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MX3D has been working for a number of years on a metal printing technology specifically for bridges and large metal items. Incorporating machine learning and AI into the build process the company uses robot arms to layer by layer deposit metal. The company is using off the shelf robots and welding technology in combination and they can deposit over one Kilogram per hour per robot arm. By using six axis robots they tout their degrees of freedom they will have with these robots but they could potentially not be accurate (stiff as well as positioning accuracy) enough to give really stellar results.

What is very interesting is that they say that their printers are significantly cheaper and that they also use steels that are $5 per kilo. Started by Joris Laarman and supported by Autodesk MX3D is a very interesting technology for large outdoor objects. I really like it as a technology for printing rebar like structures for reinforced concrete and think that this is a great application for it. In addition to Autodesk, the company also works with Lenovo, Arcelor Mittal, ABB, Air Liquide and Arup the engineering company that makes starchitect’s dreams come true. Especially that partnership and the one with ABB who are giants in robot arms and other industrial automation give MX3D a real leg up on the competition. Dutch Design Week is one of the largest design events in the world, taking place every year in Eindhoven it has over 300,000 visitors attending the hundreds of design events and showcases each year.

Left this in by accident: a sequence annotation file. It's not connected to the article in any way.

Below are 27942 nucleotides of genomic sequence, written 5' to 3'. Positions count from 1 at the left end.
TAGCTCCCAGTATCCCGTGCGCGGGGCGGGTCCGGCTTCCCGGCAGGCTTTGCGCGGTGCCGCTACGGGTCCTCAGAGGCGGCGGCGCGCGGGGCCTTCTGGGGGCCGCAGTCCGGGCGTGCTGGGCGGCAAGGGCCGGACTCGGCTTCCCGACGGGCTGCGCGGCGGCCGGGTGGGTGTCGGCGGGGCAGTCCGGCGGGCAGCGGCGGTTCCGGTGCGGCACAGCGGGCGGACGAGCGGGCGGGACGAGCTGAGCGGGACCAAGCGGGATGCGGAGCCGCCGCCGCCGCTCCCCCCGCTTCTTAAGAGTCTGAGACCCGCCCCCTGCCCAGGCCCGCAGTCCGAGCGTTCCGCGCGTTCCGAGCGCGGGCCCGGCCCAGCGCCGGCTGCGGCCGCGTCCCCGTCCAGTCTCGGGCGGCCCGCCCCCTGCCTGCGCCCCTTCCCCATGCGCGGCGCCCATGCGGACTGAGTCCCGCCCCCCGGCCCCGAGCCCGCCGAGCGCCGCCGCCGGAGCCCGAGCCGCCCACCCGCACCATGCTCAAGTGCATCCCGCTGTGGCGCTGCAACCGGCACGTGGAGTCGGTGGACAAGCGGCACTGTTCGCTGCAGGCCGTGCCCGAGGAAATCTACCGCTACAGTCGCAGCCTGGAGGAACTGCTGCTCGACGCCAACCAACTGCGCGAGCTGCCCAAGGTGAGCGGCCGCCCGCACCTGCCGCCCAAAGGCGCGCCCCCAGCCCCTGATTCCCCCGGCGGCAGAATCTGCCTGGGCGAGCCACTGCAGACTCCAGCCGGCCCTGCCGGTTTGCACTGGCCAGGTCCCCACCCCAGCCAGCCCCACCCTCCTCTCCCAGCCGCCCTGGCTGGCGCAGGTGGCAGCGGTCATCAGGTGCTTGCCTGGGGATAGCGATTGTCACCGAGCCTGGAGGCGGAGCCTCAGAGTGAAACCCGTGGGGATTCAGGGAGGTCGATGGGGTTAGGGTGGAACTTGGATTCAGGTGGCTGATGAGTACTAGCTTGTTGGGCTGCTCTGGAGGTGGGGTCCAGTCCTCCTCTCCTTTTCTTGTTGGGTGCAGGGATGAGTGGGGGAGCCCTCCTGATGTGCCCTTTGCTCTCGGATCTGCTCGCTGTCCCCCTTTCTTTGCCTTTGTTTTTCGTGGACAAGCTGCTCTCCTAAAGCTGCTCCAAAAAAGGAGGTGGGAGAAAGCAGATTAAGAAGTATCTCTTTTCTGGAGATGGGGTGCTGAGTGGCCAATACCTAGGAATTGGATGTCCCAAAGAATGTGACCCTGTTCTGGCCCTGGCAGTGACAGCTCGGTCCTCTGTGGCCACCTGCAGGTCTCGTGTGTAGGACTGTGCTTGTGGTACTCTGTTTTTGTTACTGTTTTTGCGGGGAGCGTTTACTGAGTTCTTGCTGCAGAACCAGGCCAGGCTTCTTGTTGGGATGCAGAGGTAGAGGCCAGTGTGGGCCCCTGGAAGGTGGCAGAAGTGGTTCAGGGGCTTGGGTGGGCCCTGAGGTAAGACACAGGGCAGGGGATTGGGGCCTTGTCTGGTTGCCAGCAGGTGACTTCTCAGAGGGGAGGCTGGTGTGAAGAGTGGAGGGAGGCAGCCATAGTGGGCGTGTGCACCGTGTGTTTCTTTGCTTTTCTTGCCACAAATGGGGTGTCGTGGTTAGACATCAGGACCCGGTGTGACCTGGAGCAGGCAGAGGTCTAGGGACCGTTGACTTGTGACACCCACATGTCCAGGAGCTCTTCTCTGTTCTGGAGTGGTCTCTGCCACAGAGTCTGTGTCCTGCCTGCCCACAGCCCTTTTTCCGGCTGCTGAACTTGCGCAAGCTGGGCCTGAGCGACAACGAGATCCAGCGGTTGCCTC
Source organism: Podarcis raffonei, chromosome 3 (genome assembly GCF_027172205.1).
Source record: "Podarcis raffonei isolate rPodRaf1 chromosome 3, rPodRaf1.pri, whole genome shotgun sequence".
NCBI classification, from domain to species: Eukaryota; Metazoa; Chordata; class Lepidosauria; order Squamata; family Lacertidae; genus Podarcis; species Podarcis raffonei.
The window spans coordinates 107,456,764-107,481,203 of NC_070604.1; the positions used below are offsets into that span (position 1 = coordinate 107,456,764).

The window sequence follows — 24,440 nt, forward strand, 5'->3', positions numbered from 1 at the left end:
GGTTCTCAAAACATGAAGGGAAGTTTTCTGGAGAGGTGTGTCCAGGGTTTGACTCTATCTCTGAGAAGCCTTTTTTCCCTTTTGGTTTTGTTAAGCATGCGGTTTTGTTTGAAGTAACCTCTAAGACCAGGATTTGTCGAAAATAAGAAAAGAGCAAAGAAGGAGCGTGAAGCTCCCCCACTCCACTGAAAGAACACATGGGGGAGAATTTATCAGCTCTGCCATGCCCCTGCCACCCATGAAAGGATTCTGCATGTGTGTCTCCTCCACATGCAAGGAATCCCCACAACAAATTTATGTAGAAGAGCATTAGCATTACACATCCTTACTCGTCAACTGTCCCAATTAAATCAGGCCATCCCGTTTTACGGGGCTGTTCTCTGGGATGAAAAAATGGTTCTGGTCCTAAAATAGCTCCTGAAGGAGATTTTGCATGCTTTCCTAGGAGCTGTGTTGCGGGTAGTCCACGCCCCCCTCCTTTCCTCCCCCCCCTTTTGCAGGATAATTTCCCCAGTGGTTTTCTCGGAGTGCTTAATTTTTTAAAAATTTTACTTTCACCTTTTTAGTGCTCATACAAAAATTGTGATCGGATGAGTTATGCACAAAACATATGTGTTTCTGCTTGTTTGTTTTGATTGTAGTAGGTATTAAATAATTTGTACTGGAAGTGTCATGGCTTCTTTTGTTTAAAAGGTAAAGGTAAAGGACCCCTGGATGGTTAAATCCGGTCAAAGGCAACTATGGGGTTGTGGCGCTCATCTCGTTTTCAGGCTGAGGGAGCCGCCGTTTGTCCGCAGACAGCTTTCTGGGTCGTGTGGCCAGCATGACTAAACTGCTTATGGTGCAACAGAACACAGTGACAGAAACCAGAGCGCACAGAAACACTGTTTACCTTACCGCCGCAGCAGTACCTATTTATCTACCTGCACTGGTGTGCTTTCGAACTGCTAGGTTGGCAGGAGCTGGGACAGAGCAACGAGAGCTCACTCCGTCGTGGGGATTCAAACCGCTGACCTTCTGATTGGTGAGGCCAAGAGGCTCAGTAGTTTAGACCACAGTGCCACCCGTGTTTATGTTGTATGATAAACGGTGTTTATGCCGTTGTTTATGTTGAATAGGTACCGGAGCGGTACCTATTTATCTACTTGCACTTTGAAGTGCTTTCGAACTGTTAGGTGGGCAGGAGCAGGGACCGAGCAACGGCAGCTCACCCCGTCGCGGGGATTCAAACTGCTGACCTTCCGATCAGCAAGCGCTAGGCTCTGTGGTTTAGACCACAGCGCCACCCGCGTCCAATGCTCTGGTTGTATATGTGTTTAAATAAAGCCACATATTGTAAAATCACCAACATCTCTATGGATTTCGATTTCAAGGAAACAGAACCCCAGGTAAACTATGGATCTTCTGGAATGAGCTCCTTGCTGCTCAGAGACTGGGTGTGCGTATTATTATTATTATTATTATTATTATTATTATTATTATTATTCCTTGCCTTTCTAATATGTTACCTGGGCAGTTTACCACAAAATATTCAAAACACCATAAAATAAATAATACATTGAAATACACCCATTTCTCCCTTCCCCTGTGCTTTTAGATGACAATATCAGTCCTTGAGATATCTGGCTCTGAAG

MX3D today has showcased its bridge on the Ketelhuisplein in Eindhoven so people can see the future of construction up close. It is not huge but it is very impressive. Competition in house and outdoor printing will be heating up over the next few years. Many more players want large-scale objects that are not viable with current industries. Especially in shipbuilding, industry, construction and oil and gas, this is a wish. Few 3D printing technologies are designed to be economical as well and this will greatly increase application areas for this technology. For large scale printing, the most players either seem to be focussed on polymers, metal welding or concrete.

The problem with the polymers is shrinkage, lack of control, rough and ugly objects and reinforcement. Essentially they’re using off the shelf materials to try to make outdoor structures which is silly. Instead they need to make materials specifically for outdoor 3D printing applications. In that way, they can insulate, build faster and build more functional objects. In welding process control is a real problem and objects are barely held together cheez whiz metal kinds of things.

Better closed loop type things and advances in machine vision and controlled cooling need to happen here. In concrete 3D printing, there are more liars than actual practitioners and we will need to lose the tricksters for that market to advance. Apart from that lack of good layer adhesion is an issue here. If this is the year of metal printing can 2020 be the year of large-scale printing?

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